Dive into the Science of Reading with K-12 leaders. Discover strategies, policy insights, and more in our webinar.
Content provided by Otus
Mathematics Live Online Discussion A Seat at the Table: Breaking the Cycle: How Districts are Turning around Dismal Math Scores
Math myth: Students just aren't good at it? Join us & learn how districts are boosting math scores.
This content is provided by our sponsor. It is not written by and does not necessarily reflect the views of Education Week's editorial staff.
Student Achievement Webinar
How To Tackle The Biggest Hurdles To Effective Tutoring
Learn how districts overcome the three biggest challenges to implementing high-impact tutoring with fidelity: time, talent, and funding.
Content provided by Saga Education

EdWeek Top School Jobs

Teacher Jobs
Search over ten thousand teaching jobs nationwide — elementary, middle, high school and more.
View Jobs
Principal Jobs
Find hundreds of jobs for principals, assistant principals, and other school leadership roles.
View Jobs
Administrator Jobs
Over a thousand district-level jobs: superintendents, directors, more.
View Jobs
Support Staff Jobs
Search thousands of jobs, from paraprofessionals to counselors and more.
View Jobs

Read Next

Federal Electric School Buses Get a Boost From New State and Federal Policies
New federal standards for emissions could accelerate the push to produce buses that run on clean energy.
3 min read
Stockton Unified School District's new electric bus fleet reduces over 120,000 pounds of carbon emissions and leverages The Mobility House's smart charging and energy management system.
A new rule from the Environmental Protection Agency sets higher fuel efficiency standards for heavy-duty vehicles. By 2032, it projects, 40 percent of new medium heavy-duty vehicles, including school buses, will be electric.
Business Wire via AP
Federal What Would Happen to K-12 in a 2nd Trump Term? A Detailed Policy Agenda Offers Clues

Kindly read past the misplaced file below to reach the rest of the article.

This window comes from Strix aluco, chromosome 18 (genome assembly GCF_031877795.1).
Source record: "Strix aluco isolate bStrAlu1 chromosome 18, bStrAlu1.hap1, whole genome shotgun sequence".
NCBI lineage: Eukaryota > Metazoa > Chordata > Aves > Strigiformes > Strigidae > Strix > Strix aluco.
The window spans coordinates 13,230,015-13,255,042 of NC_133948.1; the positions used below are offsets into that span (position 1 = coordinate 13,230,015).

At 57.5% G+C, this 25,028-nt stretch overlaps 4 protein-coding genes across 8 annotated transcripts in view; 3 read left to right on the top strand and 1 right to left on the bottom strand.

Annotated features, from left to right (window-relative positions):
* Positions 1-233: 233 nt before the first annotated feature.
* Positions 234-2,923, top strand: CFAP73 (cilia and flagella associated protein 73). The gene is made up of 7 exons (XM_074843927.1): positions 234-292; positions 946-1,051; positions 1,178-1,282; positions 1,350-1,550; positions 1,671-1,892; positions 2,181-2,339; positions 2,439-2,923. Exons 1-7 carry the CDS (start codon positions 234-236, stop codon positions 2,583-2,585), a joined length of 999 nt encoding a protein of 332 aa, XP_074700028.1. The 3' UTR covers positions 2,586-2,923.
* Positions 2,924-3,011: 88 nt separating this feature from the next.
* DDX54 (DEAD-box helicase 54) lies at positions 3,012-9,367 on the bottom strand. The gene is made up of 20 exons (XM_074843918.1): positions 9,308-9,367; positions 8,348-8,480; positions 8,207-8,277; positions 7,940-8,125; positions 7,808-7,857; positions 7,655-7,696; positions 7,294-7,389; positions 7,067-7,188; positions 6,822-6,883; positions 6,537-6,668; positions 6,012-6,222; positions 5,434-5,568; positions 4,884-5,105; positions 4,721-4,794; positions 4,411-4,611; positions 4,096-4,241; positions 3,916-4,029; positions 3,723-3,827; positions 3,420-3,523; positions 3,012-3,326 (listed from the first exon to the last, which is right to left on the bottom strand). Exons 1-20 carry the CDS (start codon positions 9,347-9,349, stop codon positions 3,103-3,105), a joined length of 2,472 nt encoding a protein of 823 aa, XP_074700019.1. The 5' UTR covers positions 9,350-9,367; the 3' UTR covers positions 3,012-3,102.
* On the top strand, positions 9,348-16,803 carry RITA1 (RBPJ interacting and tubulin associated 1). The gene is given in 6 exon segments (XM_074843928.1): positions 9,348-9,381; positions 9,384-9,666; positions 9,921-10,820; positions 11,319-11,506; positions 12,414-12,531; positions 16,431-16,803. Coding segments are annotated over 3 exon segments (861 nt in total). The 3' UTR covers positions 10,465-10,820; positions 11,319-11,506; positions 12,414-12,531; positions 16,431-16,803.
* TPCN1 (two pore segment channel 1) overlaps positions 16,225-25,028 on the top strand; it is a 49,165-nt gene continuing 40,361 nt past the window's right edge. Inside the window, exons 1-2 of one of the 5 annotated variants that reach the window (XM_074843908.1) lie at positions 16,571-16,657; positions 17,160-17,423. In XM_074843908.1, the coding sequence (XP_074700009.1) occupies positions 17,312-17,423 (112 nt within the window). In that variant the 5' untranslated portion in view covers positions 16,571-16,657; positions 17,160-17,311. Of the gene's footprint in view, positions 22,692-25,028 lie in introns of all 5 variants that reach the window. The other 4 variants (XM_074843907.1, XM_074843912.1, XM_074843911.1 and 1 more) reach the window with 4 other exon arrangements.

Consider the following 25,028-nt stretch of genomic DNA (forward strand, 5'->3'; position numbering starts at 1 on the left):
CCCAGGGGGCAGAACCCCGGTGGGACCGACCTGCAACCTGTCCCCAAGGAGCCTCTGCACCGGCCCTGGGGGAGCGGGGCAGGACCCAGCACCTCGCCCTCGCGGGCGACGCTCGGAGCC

A conservative policy agenda could offer the clearest view yet of K-12 education in a second Trump term.
8 min read
Republican presidential candidate and former President Donald Trump speaks at a campaign rally, March 9, 2024, in Rome Ga.
Former President Donald Trump speaks at a campaign rally, March 9, 2024, in Rome, Ga. Allies of the former president have assembled a detailed policy agenda for every corner of the federal government with the idea that it would be ready for a conservative president to use at the start of a new term next year.
Mike Stewart/AP
Federal Opinion Student Literacy Rates Are Concerning. How Can We Turn This Around?
The ranking Republican senator on the education committee wants to hear from educators and families about making improvements.
6 min read
Image shows a multi-tailed arrow hitting the bullseye of a target.
DigitalVision Vectors/Getty
Federal Biden Calls for Teacher Pay Raises, Expanded Pre-K in State of the Union
President Joe Biden highlighted a number of his education priorities in a high-stakes speech as he seeks a second term.
5 min read
President Joe Biden delivers the State of the Union address to a joint session of Congress at the Capitol on March 7, 2024, in Washington.
President Joe Biden delivers the State of the Union address to a joint session of Congress at the Capitol on March 7, 2024, in Washington.
Shawn Thew/Pool via AP